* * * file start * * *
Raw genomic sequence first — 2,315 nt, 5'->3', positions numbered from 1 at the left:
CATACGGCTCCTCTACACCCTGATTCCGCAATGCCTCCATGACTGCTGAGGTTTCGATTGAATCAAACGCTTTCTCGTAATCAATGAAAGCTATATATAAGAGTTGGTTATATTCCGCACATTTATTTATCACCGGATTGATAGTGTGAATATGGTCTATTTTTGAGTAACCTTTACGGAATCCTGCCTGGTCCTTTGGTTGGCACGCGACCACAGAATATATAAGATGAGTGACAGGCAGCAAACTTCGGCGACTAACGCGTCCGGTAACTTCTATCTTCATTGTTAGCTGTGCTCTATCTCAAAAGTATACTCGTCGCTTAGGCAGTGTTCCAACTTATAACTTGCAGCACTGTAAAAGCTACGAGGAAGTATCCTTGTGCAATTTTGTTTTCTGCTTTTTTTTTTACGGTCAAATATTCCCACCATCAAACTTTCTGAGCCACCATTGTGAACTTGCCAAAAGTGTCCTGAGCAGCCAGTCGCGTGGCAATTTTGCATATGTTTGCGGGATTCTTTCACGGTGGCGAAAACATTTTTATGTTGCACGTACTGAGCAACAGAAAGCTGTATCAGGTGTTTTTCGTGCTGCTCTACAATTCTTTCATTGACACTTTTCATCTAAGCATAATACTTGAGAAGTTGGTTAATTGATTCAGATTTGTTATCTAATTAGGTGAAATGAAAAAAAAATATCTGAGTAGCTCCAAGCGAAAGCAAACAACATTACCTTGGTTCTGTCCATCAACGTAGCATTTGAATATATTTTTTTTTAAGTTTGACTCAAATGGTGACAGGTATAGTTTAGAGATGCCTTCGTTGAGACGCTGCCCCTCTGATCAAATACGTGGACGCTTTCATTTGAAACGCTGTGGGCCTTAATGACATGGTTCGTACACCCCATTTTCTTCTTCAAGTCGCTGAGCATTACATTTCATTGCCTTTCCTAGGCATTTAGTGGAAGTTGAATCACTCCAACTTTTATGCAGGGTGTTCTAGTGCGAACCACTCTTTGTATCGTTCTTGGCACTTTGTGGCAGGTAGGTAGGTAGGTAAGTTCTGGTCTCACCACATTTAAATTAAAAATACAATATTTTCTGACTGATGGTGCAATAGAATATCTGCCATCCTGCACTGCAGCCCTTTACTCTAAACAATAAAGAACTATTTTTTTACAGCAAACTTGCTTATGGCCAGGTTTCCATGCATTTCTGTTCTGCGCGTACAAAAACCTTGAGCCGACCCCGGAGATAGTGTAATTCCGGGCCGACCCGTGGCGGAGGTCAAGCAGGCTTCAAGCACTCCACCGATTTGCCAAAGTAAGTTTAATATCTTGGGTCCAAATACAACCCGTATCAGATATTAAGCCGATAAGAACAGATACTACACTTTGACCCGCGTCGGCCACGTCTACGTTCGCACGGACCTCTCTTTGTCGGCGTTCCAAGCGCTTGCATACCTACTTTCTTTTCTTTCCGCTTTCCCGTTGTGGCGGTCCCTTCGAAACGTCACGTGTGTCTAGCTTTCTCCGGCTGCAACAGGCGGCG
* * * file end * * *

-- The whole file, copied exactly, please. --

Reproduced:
Raw genomic sequence first — 2,315 nt, 5'->3', positions numbered from 1 at the left:
CATACGGCTCCTCTACACCCTGATTCCGCAATGCCTCCATGACTGCTGAGGTTTCGATTGAATCAAACGCTTTCTCGTAATCAATGAAAGCTATATATAAGAGTTGGTTATATTCCGCACATTTATTTATCACCGGATTGATAGTGTGAATATGGTCTATTTTTGAGTAACCTTTACGGAATCCTGCCTGGTCCTTTGGTTGGCACGCGACCACAGAATATATAAGATGAGTGACAGGCAGCAAACTTCGGCGACTAACGCGTCCGGTAACTTCTATCTTCATTGTTAGCTGTGCTCTATCTCAAAAGTATACTCGTCGCTTAGGCAGTGTTCCAACTTATAACTTGCAGCACTGTAAAAGCTACGAGGAAGTATCCTTGTGCAATTTTGTTTTCTGCTTTTTTTTTTACGGTCAAATATTCCCACCATCAAACTTTCTGAGCCACCATTGTGAACTTGCCAAAAGTGTCCTGAGCAGCCAGTCGCGTGGCAATTTTGCATATGTTTGCGGGATTCTTTCACGGTGGCGAAAACATTTTTATGTTGCACGTACTGAGCAACAGAAAGCTGTATCAGGTGTTTTTCGTGCTGCTCTACAATTCTTTCATTGACACTTTTCATCTAAGCATAATACTTGAGAAGTTGGTTAATTGATTCAGATTTGTTATCTAATTAGGTGAAATGAAAAAAAAATATCTGAGTAGCTCCAAGCGAAAGCAAACAACATTACCTTGGTTCTGTCCATCAACGTAGCATTTGAATATATTTTTTTTTAAGTTTGACTCAAATGGTGACAGGTATAGTTTAGAGATGCCTTCGTTGAGACGCTGCCCCTCTGATCAAATACGTGGACGCTTTCATTTGAAACGCTGTGGGCCTTAATGACATGGTTCGTACACCCCATTTTCTTCTTCAAGTCGCTGAGCATTACATTTCATTGCCTTTCCTAGGCATTTAGTGGAAGTTGAATCACTCCAACTTTTATGCAGGGTGTTCTAGTGCGAACCACTCTTTGTATCGTTCTTGGCACTTTGTGGCAGGTAGGTAGGTAGGTAAGTTCTGGTCTCACCACATTTAAATTAAAAATACAATATTTTCTGACTGATGGTGCAATAGAATATCTGCCATCCTGCACTGCAGCCCTTTACTCTAAACAATAAAGAACTATTTTTTTACAGCAAACTTGCTTATGGCCAGGTTTCCATGCATTTCTGTTCTGCGCGTACAAAAACCTTGAGCCGACCCCGGAGATAGTGTAATTCCGGGCCGACCCGTGGCGGAGGTCAAGCAGGCTTCAAGCACTCCACCGATTTGCCAAAGTAAGTTTAATATCTTGGGTCCAAATACAACCCGTATCAGATATTAAGCCGATAAGAACAGATACTACACTTTGACCCGCGTCGGCCACGTCTACGTTCGCACGGACCTCTCTTTGTCGGCGTTCCAAGCGCTTGCATACCTACTTTCTTTTCTTTCCGCTTTCCCGTTGTGGCGGTCCCTTCGAAACGTCACGTGTGTCTAGCTTTCTCCGGCTGCAACAGGCGGCG